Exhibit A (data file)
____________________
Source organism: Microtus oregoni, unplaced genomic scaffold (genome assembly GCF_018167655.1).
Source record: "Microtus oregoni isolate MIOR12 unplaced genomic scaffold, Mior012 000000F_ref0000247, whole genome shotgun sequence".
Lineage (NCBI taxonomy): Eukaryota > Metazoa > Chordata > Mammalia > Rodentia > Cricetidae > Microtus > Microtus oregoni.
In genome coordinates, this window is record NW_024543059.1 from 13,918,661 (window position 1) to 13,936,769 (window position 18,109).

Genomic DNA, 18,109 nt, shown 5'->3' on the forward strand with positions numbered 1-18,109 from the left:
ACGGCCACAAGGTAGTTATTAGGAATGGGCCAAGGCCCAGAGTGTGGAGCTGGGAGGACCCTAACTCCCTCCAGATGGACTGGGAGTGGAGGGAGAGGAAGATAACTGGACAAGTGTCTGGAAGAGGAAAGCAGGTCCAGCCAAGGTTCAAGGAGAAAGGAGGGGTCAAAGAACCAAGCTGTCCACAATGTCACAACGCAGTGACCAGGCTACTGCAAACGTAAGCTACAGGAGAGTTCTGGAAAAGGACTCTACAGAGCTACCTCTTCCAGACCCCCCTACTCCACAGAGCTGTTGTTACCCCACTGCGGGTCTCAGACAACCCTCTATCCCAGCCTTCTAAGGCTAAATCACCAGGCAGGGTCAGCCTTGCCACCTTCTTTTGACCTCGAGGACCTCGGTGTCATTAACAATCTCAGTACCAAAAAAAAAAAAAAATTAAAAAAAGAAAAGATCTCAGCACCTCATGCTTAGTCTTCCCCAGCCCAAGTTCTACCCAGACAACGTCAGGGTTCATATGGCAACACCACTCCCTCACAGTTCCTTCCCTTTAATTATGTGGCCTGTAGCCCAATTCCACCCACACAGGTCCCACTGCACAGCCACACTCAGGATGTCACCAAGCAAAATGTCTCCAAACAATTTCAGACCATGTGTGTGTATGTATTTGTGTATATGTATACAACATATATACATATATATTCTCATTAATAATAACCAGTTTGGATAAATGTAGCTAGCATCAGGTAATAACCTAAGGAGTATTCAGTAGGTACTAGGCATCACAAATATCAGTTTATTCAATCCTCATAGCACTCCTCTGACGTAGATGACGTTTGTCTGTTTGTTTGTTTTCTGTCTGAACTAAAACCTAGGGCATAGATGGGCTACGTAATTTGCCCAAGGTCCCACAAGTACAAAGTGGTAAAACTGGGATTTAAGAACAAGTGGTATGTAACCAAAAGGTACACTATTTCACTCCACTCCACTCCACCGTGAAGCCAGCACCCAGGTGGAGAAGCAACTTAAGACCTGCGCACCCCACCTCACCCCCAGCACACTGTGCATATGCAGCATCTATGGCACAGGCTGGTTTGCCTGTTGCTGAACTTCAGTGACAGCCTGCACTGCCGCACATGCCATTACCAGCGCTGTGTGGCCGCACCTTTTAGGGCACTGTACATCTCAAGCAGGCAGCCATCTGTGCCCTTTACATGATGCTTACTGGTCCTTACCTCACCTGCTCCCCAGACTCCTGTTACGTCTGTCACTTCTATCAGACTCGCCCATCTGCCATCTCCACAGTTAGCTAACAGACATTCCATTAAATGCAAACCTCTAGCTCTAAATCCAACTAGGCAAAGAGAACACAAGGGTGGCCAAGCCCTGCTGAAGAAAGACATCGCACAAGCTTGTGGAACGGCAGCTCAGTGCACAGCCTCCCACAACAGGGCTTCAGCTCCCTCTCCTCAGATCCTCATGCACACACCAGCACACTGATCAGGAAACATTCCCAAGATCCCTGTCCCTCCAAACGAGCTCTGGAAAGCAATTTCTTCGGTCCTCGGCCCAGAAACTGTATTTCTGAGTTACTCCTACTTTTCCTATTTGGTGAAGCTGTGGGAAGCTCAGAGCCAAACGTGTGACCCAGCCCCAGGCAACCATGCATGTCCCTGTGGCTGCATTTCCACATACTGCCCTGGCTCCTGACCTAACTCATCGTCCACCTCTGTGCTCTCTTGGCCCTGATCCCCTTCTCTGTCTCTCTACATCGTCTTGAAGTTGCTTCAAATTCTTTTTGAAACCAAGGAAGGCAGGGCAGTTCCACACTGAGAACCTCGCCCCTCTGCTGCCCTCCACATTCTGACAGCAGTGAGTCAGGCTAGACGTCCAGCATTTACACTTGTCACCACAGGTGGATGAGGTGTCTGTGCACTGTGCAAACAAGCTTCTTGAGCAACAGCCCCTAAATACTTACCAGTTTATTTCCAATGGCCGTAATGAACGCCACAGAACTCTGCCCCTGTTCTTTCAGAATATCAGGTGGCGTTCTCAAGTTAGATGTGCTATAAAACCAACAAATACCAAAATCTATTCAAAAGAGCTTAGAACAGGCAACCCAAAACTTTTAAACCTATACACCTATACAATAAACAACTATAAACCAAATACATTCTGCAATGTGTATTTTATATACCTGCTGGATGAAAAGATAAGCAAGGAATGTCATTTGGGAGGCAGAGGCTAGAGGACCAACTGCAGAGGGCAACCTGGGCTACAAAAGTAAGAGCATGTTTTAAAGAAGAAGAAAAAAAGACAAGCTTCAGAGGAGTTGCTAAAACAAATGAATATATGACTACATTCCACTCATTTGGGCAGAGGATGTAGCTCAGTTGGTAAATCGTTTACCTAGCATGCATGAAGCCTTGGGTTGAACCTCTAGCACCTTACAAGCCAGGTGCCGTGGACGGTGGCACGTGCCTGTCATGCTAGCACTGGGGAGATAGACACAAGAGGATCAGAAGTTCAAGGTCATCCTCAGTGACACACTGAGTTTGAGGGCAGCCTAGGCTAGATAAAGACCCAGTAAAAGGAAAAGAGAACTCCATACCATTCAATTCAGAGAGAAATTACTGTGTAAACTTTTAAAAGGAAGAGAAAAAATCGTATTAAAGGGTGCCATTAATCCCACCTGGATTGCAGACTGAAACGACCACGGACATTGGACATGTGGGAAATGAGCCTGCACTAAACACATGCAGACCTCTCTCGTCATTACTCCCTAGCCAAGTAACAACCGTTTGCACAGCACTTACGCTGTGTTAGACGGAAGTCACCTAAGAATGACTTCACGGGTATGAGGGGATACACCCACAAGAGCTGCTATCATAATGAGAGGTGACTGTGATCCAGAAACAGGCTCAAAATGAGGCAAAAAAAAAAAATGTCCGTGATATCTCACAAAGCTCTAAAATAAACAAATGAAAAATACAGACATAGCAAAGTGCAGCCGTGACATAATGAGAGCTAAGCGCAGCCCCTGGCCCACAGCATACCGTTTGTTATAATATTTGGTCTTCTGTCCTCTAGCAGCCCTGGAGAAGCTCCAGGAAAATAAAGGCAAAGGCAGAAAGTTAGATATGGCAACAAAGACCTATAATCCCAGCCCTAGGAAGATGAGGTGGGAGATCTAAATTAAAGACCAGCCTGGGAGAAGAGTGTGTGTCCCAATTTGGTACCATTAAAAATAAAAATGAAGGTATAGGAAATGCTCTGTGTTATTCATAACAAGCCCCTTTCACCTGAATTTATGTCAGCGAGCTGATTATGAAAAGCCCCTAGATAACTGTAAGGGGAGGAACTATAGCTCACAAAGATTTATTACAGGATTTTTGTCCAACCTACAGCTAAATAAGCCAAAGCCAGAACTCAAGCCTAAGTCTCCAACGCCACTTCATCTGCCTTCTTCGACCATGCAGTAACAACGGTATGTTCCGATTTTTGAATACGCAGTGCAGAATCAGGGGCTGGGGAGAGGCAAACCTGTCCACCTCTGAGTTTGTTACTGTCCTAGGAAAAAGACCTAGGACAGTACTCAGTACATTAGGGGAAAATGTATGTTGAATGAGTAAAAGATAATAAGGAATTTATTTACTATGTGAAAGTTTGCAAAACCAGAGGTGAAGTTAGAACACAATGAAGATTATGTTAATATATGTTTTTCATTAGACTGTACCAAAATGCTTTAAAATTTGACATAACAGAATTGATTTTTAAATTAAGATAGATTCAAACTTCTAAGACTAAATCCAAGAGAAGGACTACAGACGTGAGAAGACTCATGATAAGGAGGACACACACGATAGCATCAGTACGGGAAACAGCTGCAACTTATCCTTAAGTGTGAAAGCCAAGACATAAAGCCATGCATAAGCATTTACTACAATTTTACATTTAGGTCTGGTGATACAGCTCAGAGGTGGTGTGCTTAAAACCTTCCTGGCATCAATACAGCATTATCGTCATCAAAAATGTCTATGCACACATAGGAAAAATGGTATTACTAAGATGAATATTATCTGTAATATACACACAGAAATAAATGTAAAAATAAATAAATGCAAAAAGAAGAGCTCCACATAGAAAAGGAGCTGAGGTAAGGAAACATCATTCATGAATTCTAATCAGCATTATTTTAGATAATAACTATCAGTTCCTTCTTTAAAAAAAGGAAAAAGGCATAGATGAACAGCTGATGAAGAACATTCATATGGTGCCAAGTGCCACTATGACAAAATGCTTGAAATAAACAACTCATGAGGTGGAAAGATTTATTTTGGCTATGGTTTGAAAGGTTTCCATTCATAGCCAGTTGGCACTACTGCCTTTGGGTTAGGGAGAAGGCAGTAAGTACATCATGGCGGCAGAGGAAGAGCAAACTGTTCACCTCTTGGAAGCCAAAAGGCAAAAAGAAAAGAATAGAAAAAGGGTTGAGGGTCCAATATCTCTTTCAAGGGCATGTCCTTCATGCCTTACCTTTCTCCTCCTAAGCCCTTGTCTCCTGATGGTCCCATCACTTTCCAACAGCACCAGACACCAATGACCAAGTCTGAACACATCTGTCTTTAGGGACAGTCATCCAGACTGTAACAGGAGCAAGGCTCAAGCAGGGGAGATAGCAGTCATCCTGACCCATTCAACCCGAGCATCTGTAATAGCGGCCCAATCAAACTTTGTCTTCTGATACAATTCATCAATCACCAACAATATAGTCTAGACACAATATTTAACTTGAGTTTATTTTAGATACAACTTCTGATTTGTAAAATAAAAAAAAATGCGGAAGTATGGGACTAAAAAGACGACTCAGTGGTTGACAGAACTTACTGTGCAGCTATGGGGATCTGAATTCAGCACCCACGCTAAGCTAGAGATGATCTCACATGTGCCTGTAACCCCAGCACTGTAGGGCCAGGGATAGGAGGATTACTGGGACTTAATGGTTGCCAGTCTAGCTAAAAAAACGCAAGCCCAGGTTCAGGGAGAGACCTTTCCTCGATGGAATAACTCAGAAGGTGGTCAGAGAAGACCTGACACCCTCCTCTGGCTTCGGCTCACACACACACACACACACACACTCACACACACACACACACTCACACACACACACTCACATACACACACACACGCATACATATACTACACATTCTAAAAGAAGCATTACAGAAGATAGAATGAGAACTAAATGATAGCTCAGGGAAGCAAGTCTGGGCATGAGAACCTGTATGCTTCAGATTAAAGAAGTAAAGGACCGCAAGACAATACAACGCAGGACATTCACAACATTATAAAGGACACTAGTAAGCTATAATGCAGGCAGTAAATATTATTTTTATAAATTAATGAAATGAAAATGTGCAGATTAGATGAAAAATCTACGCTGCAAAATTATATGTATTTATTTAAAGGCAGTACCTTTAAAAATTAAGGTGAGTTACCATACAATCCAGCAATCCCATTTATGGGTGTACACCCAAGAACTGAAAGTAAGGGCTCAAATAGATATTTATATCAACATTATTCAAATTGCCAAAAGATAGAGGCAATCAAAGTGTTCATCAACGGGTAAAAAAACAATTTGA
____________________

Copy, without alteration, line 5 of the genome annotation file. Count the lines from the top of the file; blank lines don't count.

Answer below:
Genomic DNA, 18,109 nt, shown 5'->3' on the forward strand with positions numbered 1-18,109 from the left: